To consolidate this image of familial harmony, Lizzie, aka The Singing One, lends her voice as backing on the album, and younger brother Tom is responsible for the album’s artwork. Another member of the family – brother-in-law, Hamish Bell – Emmins credits with being the one to convince her that she had a talent worth developing in the first place. They gigged together for a bit, and today Hamish is co-promoter of Frontier Festival with Travelled Music. In fact, the venue hire for Electric Penelope’s album launch has been taken on by Frontier Festival, while Emmins has negotiated a non-interest loan through her husband’s IT business to help with the biggest expenditure, the mastering.
Nepotism is such an ugly word, isn’t it?
Emmins clearly thinks so – the following day we received an anxious email. For someone as independently-minded as Emmins the idea that she could “…come across as some posh wife whose husband pays for her expensive hobby” is abhorrent. She went on to say that despite her best efforts, her requests for outside funding foundered, having been turned down by both the Scottish Arts Council and PRS for Music Foundation. Local sponsorship deals similarly eluded her. Initial costs were therefore met by Emmins taking on cleaning jobs and by borrowing money from a small theatre company she co-founded. The Frontier Festival will be taking half of any profit from the launch as reimbursement, and Emmins is expected to pay back the loan as soon as possible. She’s taken a full-time job in a café to do just that, though it would be remiss of us not to mention that the café is owned and run by her sister.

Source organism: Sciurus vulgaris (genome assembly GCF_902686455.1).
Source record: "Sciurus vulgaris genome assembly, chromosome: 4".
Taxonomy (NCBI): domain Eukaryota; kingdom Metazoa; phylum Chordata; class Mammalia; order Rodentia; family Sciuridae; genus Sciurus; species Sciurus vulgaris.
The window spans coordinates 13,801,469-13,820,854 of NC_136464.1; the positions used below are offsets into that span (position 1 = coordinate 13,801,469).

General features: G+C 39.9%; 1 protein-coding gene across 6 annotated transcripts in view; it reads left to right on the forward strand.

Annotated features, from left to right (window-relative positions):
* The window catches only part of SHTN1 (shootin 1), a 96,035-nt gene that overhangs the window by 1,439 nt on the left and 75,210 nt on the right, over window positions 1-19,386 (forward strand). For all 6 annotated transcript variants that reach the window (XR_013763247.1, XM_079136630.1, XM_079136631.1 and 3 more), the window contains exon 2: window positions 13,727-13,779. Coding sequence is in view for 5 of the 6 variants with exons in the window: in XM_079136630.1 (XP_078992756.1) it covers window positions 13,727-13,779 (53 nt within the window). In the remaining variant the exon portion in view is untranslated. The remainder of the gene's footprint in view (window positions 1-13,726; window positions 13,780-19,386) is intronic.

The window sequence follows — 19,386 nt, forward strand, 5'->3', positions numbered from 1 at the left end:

Yes, Emmins’ family has been her number one supporter but that doesn’t mean she gets a free ride, and that’s exactly how Emmins wants it.
And Emmins is nothing but determined to get what she wants. She spent many long hours producing A New Day with fellow musician/producer/award-winning songwriter, Iain Petrie, adopting and discarding ideas to fulfil her vision for the album, and ultimately insisting on having her name on the cover as co-producer because, as she is at pains to point out, there is only a handful of women producers out there and they need recognition.
Of course, that sounds as if Emmins stamps her foot and pouts to get her own way. Well, yes… but quietly (how else?) and with charm – the same charm which has enabled her to part ways with several former collaborators with minimal drama.
Emmins has a very clear idea of the sound she wants for Electric Penelope, the direction in which she wants her music to go. This explains why the line-up has been so fluid over the past two years. Band members have come and gone as Emmins has experimented and played with her sound. We suggest it sounds as if the road to A New Day is littered with corpses. She cackles with delight at the idea.